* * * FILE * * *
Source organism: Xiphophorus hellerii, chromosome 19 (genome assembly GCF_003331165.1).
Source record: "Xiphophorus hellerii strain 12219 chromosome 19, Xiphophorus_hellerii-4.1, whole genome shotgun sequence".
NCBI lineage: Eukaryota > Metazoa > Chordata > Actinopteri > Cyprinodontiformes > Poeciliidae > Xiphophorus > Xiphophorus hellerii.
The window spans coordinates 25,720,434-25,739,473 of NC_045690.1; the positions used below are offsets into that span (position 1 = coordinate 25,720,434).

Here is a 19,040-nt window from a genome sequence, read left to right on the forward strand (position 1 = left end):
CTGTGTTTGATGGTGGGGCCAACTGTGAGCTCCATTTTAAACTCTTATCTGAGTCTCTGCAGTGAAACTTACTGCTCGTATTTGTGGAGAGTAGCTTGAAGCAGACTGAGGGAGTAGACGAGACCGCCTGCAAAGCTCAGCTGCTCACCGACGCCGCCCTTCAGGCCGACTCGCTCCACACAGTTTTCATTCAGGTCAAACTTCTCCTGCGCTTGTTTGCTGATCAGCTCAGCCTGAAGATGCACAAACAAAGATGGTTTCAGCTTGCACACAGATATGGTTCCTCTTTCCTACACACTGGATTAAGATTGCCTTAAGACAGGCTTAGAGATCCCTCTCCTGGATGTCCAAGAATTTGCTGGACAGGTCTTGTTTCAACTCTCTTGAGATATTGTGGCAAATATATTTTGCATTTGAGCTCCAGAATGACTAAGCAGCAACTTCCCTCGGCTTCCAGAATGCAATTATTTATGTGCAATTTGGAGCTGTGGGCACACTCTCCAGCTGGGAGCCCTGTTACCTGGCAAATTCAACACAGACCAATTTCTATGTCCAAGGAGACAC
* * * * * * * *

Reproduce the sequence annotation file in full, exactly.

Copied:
Source organism: Xiphophorus hellerii, chromosome 19 (genome assembly GCF_003331165.1).
Source record: "Xiphophorus hellerii strain 12219 chromosome 19, Xiphophorus_hellerii-4.1, whole genome shotgun sequence".
NCBI lineage: Eukaryota > Metazoa > Chordata > Actinopteri > Cyprinodontiformes > Poeciliidae > Xiphophorus > Xiphophorus hellerii.
The window spans coordinates 25,720,434-25,739,473 of NC_045690.1; the positions used below are offsets into that span (position 1 = coordinate 25,720,434).

Here is a 19,040-nt window from a genome sequence, read left to right on the forward strand (position 1 = left end):
CTGTGTTTGATGGTGGGGCCAACTGTGAGCTCCATTTTAAACTCTTATCTGAGTCTCTGCAGTGAAACTTACTGCTCGTATTTGTGGAGAGTAGCTTGAAGCAGACTGAGGGAGTAGACGAGACCGCCTGCAAAGCTCAGCTGCTCACCGACGCCGCCCTTCAGGCCGACTCGCTCCACACAGTTTTCATTCAGGTCAAACTTCTCCTGCGCTTGTTTGCTGATCAGCTCAGCCTGAAGATGCACAAACAAAGATGGTTTCAGCTTGCACACAGATATGGTTCCTCTTTCCTACACACTGGATTAAGATTGCCTTAAGACAGGCTTAGAGATCCCTCTCCTGGATGTCCAAGAATTTGCTGGACAGGTCTTGTTTCAACTCTCTTGAGATATTGTGGCAAATATATTTTGCATTTGAGCTCCAGAATGACTAAGCAGCAACTTCCCTCGGCTTCCAGAATGCAATTATTTATGTGCAATTTGGAGCTGTGGGCACACTCTCCAGCTGGGAGCCCTGTTACCTGGCAAATTCAACACAGACCAATTTCTATGTCCAAGGAGACAC